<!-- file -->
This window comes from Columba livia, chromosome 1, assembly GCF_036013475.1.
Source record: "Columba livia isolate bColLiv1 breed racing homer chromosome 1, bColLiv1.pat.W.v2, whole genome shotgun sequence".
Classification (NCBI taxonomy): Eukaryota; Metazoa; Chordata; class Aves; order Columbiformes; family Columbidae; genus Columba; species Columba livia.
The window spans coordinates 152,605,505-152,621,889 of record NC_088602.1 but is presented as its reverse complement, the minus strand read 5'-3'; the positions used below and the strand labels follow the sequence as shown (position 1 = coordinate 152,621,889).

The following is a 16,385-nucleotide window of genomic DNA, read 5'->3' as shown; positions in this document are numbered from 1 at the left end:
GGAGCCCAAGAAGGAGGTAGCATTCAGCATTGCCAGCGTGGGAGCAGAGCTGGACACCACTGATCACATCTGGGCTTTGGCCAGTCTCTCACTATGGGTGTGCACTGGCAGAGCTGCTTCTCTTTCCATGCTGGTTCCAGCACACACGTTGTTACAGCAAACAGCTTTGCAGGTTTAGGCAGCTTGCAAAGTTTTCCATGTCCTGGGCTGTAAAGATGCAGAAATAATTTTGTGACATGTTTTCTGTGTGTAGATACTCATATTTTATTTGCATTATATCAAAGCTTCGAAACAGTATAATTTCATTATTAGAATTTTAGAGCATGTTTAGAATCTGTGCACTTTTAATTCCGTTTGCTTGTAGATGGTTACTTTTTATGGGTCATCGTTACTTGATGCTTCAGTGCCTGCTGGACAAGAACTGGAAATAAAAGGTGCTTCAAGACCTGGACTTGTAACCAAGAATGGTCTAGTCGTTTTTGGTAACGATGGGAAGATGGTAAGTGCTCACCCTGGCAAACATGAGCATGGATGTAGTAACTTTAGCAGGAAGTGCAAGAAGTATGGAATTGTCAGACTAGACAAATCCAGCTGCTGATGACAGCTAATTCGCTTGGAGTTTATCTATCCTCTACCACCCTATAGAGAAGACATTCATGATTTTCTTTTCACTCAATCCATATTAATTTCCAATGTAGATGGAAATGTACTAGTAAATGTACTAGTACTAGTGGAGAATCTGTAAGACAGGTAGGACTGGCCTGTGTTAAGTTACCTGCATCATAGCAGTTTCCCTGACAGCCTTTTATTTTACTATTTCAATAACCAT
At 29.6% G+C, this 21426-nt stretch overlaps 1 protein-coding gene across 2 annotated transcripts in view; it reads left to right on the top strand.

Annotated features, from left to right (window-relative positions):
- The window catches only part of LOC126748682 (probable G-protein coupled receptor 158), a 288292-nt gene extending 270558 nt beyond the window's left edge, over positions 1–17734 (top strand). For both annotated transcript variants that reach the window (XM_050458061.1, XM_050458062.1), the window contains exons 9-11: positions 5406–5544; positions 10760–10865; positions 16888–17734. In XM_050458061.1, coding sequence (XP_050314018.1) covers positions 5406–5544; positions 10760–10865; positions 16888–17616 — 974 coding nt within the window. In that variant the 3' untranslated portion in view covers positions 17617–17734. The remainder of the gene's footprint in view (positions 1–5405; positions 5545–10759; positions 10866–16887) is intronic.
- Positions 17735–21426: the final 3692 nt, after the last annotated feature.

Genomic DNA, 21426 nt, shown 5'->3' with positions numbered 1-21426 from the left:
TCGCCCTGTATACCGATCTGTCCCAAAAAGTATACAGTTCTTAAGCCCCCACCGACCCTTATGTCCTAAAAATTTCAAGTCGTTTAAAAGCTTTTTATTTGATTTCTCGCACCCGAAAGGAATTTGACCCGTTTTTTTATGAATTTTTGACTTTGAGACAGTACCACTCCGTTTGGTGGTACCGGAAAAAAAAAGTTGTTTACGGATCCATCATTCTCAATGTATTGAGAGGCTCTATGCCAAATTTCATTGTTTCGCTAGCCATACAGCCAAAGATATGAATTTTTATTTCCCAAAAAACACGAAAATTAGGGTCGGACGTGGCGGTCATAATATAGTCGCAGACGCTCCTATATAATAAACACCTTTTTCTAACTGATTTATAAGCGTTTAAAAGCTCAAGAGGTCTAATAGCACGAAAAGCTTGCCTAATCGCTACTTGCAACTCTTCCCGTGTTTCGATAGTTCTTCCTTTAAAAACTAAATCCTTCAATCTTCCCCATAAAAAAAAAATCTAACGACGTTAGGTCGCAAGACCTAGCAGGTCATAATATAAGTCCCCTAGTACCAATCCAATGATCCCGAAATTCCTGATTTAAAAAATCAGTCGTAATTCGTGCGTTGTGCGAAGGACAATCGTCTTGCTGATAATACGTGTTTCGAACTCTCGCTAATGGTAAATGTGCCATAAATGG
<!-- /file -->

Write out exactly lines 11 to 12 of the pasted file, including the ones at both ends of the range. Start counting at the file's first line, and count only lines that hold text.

Genomic DNA, 21426 nt, shown 5'->3' with positions numbered 1-21426 from the left:
TCGCCCTGTATACCGATCTGTCCCAAAAAGTATACAGTTCTTAAGCCCCCACCGACCCTTATGTCCTAAAAATTTCAAGTCGTTTAAAAGCTTTTTATTTGATTTCTCGCACCCGAAAGGAATTTGACCCGTTTTTTTATGAATTTTTGACTTTGAGACAGTACCACTCCGTTTGGTGGTACCGGAAAAAAAAAGTTGTTTACGGATCCATCATTCTCAATGTATTGAGAGGCTCTATGCCAAATTTCATTGTTTCGCTAGCCATACAGCCAAAGATATGAATTTTTATTTCCCAAAAAACACGAAAATTAGGGTCGGACGTGGCGGTCATAATATAGTCGCAGACGCTCCTATATAATAAACACCTTTTTCTAACTGATTTATAAGCGTTTAAAAGCTCAAGAGGTCTAATAGCACGAAAAGCTTGCCTAATCGCTACTTGCAACTCTTCCCGTGTTTCGATAGTTCTTCCTTTAAAAACTAAATCCTTCAATCTTCCCCATAAAAAAAAAATCTAACGACGTTAGGTCGCAAGACCTAGCAGGTCATAATATAAGTCCCCTAGTACCAATCCAATGATCCCGAAATTCCTGATTTAAAAAATCAGTCGTAATTCGTGCGTTGTGCGAAGGACAATCGTCTTGCTGATAATACGTGTTTCGAACTCTCGCTAATGGTAAATGTGCCATAAATGG